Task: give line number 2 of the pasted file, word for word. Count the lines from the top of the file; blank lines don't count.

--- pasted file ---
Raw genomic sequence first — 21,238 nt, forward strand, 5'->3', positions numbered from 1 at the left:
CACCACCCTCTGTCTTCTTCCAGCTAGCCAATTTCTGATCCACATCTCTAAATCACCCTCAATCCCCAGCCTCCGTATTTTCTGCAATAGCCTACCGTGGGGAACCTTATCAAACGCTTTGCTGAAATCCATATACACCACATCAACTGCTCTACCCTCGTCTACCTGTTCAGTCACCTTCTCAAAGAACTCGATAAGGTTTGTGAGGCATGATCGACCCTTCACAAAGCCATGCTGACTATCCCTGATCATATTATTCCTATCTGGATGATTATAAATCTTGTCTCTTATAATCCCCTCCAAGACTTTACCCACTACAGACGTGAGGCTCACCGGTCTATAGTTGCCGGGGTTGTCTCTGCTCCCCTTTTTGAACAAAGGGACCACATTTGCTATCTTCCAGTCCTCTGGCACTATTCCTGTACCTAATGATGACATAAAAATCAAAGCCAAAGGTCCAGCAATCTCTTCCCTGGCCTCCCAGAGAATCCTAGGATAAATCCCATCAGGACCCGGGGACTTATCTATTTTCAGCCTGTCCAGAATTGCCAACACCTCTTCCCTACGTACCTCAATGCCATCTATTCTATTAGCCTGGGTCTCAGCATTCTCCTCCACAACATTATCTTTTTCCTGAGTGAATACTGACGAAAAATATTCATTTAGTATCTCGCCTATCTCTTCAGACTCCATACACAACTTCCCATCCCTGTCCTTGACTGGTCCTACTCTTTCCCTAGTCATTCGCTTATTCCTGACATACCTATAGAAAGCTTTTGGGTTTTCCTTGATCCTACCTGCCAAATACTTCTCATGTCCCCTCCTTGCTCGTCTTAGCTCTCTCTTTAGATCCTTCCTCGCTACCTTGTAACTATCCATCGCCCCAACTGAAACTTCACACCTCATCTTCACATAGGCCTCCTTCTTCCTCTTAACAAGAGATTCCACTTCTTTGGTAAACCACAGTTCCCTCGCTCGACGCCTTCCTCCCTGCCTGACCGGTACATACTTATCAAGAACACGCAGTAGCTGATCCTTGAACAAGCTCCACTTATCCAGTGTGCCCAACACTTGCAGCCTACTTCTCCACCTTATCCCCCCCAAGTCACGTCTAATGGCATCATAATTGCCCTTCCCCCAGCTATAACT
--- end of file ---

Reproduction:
CACCACCCTCTGTCTTCTTCCAGCTAGCCAATTTCTGATCCACATCTCTAAATCACCCTCAATCCCCAGCCTCCGTATTTTCTGCAATAGCCTACCGTGGGGAACCTTATCAAACGCTTTGCTGAAATCCATATACACCACATCAACTGCTCTACCCTCGTCTACCTGTTCAGTCACCTTCTCAAAGAACTCGATAAGGTTTGTGAGGCATGATCGACCCTTCACAAAGCCATGCTGACTATCCCTGATCATATTATTCCTATCTGGATGATTATAAATCTTGTCTCTTATAATCCCCTCCAAGACTTTACCCACTACAGACGTGAGGCTCACCGGTCTATAGTTGCCGGGGTTGTCTCTGCTCCCCTTTTTGAACAAAGGGACCACATTTGCTATCTTCCAGTCCTCTGGCACTATTCCTGTACCTAATGATGACATAAAAATCAAAGCCAAAGGTCCAGCAATCTCTTCCCTGGCCTCCCAGAGAATCCTAGGATAAATCCCATCAGGACCCGGGGACTTATCTATTTTCAGCCTGTCCAGAATTGCCAACACCTCTTCCCTACGTACCTCAATGCCATCTATTCTATTAGCCTGGGTCTCAGCATTCTCCTCCACAACATTATCTTTTTCCTGAGTGAATACTGACGAAAAATATTCATTTAGTATCTCGCCTATCTCTTCAGACTCCATACACAACTTCCCATCCCTGTCCTTGACTGGTCCTACTCTTTCCCTAGTCATTCGCTTATTCCTGACATACCTATAGAAAGCTTTTGGGTTTTCCTTGATCCTACCTGCCAAATACTTCTCATGTCCCCTCCTTGCTCGTCTTAGCTCTCTCTTTAGATCCTTCCTCGCTACCTTGTAACTATCCATCGCCCCAACTGAAACTTCACACCTCATCTTCACATAGGCCTCCTTCTTCCTCTTAACAAGAGATTCCACTTCTTTGGTAAACCACAGTTCCCTCGCTCGACGCCTTCCTCCCTGCCTGACCGGTACATACTTATCAAGAACACGCAGTAGCTGATCCTTGAACAAGCTCCACTTATCCAGTGTGCCCAACACTTGCAGCCTACTTCTCCACCTTATCCCCCCCAAGTCACGTCTAATGGCATCATAATTGCCCTTCCCCCAGCTATAACT